Why is it important for my child to take this medicine?
Mometasone is a steroid medicine. It reduces inflammation in the lungs that can act as a trigger for an asthma attack, and so should reduce the number of attacks. Mometasone is commonly called a ‘preventer’ medicine. It is important that your child takes it regularly to help prevent asthma attacks.
Mometasone will not reduce wheezing or breathlessness during an acute asthma attack – your child should use their ‘reliever’ inhaler for this (this is often a blue salbutamol inhaler).
What is mometasone available as? Mometasone has to be inhaled into the lungs (breathed in). A special device called a twisthaler is used and consists of a plastic device containing dry powdered medicine. This is used in older children aged 12–18 years. Different sizes are available, which give 200 or 400 micrograms of mometasone per metered inhalation (puff).
How much should I give?
Your doctor will work out the amount of mometasone (the dose) that is right for your child. The dose will be shown on the medicine label.
Your doctor may suggest that your child has a low dose to start with. They may then increase the dose (by increasing the number of puffs you give, or using an inhaler that gives a higher dose) as your child gets used to the medicine and depending on how your child responds to it.
What if I give too much? You are unlikely to do harm if you give an extra dose of mometasone by mistake. If you are concerned that you may have given too much, contact your doctor or local NHS services (111 in England and Scotland; 0845 4647 in Wales). Have the medicine or packaging with you if you telephone for advice.
Are there any possible side-effects? We use medicines to make our children better, but sometimes they have other effects that we don’t want (side-effects).
Side-effects you must do something about : If your child is short of breath or is wheezing, or their face, lips or tongue start to swell, or they develop a rash, take them to hospital or call an ambulance straight away as they may be allergic to mometasone.
Other side-effects you need to know about :
If your child is taking a high dose of mometasone, they may develop a yeast infection in the mouth, called oral thrush. If you notice a thick white or cream-coloured covering on your child’s tongue, or the mouth is red and irritated, contact your doctor for advice, as this may need treatment. You can help prevent this by making sure that your child rinses their mouth with water after using mometasone.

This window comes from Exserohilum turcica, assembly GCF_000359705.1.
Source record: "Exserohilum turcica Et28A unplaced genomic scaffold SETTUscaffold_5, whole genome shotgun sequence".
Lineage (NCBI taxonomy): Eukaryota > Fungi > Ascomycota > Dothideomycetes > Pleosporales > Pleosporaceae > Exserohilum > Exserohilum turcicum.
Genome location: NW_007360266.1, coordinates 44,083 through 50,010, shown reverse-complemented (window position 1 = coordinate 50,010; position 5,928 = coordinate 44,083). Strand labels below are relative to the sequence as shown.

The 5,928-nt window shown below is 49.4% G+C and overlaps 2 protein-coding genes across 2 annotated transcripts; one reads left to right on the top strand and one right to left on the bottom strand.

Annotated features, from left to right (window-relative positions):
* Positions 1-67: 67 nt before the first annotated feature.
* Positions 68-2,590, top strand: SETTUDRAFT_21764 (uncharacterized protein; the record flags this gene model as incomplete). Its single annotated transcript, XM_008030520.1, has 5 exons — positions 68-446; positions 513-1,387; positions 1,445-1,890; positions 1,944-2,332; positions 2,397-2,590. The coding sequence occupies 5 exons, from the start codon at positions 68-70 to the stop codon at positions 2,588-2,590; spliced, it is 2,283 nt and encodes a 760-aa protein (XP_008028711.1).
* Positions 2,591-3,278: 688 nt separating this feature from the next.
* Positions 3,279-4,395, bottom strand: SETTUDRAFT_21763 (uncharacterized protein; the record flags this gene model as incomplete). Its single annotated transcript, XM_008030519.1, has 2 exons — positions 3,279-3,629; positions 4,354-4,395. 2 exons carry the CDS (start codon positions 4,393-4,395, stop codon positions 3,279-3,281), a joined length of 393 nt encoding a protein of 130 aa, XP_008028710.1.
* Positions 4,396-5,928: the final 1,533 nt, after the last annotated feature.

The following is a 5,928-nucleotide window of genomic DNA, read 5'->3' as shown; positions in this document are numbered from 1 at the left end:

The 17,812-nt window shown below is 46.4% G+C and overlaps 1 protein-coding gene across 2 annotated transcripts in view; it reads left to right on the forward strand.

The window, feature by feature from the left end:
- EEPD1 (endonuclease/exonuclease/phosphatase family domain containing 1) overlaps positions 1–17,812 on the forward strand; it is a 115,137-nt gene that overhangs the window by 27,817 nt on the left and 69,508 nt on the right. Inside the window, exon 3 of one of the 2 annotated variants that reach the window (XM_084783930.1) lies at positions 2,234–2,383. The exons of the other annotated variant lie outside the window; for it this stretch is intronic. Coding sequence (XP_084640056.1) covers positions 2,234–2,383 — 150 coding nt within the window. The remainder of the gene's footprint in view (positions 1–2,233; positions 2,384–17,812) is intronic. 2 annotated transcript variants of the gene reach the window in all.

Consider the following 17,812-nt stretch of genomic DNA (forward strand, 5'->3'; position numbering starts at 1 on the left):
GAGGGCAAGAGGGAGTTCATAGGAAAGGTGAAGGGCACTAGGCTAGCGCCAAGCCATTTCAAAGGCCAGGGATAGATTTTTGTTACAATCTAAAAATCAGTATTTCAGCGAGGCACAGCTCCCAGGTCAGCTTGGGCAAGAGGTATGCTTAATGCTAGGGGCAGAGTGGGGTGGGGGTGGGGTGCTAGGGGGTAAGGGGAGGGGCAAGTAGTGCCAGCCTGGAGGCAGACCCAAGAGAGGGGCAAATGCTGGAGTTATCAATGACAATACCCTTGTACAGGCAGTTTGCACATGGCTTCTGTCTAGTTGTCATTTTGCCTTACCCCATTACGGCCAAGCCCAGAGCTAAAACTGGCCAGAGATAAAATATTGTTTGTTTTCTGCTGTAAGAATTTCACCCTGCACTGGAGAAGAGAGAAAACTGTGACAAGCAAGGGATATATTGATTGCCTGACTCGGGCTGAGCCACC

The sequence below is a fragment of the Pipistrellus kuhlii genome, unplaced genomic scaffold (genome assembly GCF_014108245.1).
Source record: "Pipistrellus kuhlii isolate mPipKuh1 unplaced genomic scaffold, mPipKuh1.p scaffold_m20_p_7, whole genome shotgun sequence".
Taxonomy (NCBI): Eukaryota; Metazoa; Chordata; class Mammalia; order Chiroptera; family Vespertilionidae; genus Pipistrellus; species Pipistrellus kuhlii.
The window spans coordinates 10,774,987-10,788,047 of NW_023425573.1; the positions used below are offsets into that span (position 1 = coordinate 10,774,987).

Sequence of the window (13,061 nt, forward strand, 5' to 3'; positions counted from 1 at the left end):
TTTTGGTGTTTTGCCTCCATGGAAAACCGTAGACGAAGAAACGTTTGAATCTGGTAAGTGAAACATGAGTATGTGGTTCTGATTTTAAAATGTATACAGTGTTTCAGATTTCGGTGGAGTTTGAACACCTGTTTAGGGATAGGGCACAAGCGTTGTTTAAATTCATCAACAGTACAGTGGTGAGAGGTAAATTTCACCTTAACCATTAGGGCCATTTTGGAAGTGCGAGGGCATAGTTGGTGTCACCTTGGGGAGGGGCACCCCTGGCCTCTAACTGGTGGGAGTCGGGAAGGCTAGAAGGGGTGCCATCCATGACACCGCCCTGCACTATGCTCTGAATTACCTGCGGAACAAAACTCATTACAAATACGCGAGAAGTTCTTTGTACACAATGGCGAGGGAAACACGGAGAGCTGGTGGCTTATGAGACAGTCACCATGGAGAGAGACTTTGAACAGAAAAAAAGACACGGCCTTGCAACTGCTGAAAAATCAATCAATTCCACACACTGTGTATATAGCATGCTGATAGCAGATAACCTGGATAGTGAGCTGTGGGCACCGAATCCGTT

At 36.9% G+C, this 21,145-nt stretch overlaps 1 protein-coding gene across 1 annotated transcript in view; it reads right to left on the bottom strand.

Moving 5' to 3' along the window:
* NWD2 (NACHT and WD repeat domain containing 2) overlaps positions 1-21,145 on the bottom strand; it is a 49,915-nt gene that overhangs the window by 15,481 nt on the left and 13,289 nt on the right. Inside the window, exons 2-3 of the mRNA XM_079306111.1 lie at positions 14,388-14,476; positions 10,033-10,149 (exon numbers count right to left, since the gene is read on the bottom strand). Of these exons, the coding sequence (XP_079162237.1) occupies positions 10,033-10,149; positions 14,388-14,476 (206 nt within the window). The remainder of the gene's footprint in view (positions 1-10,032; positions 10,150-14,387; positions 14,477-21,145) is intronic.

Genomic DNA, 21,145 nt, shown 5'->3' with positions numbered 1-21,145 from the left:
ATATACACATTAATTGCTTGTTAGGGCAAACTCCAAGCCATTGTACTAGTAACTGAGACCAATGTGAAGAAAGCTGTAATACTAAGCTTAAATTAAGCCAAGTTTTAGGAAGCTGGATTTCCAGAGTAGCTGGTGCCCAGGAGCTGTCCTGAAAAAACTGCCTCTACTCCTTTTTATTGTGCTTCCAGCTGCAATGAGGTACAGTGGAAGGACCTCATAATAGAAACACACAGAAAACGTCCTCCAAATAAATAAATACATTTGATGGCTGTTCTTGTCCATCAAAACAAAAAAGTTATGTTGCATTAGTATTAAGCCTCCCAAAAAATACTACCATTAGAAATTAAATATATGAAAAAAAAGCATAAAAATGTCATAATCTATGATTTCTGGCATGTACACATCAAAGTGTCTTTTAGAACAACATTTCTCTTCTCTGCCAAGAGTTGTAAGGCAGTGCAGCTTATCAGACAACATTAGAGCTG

If your child’s voice is hoarse or their throat is sore after using the twisthaler, encourage them to rinse out their mouth after every use.
Your child may develop a dry mouth with this medicine. Eating citrus fruits (e.g. oranges) or taking sips of water may help.
Mometasone may slow the speed at which your child grows at the start of treatment, but they will probably catch up when their asthma is properly controlled. Their final adult height should not be affected. Your doctor should monitor the growth of your child while they are receiving treatment with mometasone.
All steroid medicines, including mometasone, but only in high doses, may affect the adrenal glands so that they produce less of a hormone called cortisol when the body is stressed (e.g. during illness or injury). This means that your child may have more difficulty fighting off an infection, or may recover less quickly from injury or after surgery.
General advice about medicines :
Try to give medicines at about the same times each day, to help you remember.
If you are not sure a medicine is working, contact your doctor but continue to give the medicine as usual in the meantime. Do not give extra doses, as you may do harm.
Only give this medicine to your child. Never give it to anyone else, even if they have wheezing and breathlessness, as this could do harm.
If you think someone else may have taken the medicine by accident, contact your doctor straight away.
Make sure that you always have enough medicine. Order a new prescription at least 2 weeks before you will run out.
Make sure that the medicine you have at home has not reached the ‘best before’ or ‘use by’ date on the packaging. Give old medicines to your pharmacist to dispose of.
Where I should keep this medicine?
Keep the medicine in a cupboard, away from heat and direct sunlight. It does not need to be kept in the fridge.